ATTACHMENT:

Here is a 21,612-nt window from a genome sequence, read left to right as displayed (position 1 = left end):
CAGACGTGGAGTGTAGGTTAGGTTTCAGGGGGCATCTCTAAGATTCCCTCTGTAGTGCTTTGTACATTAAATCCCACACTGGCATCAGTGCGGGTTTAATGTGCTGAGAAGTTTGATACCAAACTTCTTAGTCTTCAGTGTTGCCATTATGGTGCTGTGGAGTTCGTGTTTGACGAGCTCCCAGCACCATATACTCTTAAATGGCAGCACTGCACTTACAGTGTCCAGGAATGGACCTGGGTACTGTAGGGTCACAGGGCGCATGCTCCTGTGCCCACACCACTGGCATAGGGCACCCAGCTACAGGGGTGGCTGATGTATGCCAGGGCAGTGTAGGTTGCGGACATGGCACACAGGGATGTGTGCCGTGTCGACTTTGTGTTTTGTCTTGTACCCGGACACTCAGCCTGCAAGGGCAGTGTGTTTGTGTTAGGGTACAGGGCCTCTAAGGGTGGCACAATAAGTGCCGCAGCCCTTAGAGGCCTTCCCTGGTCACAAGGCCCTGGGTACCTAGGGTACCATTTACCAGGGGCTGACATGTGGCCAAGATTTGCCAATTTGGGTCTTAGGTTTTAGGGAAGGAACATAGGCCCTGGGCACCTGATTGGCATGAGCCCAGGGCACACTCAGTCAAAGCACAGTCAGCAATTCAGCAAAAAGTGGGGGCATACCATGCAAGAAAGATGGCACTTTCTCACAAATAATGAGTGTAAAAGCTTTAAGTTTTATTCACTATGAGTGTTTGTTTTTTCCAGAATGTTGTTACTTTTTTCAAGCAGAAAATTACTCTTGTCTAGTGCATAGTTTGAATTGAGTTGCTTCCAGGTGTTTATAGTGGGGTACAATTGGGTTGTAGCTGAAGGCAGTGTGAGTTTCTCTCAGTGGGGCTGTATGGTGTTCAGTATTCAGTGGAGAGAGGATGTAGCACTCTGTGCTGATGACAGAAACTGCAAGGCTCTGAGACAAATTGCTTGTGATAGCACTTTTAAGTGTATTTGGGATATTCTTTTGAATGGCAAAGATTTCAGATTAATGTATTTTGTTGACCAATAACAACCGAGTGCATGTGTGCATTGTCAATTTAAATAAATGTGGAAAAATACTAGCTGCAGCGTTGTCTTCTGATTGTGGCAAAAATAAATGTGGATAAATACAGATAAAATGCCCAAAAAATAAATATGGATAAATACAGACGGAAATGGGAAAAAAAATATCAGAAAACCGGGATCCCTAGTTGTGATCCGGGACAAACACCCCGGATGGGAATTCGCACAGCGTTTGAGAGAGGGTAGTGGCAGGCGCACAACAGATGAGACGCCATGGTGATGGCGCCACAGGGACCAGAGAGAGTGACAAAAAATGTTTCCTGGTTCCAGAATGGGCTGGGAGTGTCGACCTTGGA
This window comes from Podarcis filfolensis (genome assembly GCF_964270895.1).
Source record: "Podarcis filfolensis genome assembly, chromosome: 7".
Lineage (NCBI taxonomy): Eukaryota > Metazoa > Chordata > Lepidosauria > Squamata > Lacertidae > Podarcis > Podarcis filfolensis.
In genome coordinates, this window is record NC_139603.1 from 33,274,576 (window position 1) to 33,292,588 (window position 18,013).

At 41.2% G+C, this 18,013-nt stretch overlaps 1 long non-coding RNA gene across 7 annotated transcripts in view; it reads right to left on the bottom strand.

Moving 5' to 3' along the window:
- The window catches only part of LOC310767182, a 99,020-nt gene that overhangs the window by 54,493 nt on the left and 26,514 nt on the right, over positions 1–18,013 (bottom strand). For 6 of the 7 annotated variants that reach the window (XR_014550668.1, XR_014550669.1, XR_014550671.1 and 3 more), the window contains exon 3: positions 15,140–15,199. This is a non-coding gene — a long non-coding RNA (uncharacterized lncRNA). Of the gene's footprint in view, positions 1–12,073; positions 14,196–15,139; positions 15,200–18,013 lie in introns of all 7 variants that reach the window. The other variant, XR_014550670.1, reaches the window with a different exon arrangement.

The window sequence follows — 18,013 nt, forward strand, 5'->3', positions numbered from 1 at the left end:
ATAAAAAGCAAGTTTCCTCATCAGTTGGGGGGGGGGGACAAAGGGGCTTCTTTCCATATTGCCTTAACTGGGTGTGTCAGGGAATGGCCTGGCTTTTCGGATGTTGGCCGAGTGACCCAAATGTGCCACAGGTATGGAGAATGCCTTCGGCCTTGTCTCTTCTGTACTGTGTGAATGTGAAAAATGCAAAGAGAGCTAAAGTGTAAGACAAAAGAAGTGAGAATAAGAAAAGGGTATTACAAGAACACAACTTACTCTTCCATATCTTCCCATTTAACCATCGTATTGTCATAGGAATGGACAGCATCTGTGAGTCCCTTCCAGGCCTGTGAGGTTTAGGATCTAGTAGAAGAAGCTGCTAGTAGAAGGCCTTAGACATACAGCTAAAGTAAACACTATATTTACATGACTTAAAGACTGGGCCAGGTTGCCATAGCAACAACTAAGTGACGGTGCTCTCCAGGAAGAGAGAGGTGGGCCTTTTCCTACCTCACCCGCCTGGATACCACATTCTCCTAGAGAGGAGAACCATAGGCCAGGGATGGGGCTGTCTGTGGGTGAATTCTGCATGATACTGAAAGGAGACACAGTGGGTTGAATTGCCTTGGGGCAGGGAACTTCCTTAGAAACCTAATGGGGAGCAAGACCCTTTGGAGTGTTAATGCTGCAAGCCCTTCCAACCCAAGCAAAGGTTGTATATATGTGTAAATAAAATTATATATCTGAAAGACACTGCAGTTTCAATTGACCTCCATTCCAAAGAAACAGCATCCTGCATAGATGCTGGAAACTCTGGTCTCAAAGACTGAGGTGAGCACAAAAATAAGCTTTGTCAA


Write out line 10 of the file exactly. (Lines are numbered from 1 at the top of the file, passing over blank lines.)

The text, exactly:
The window sequence follows — 18,013 nt, forward strand, 5'->3', positions numbered from 1 at the left end: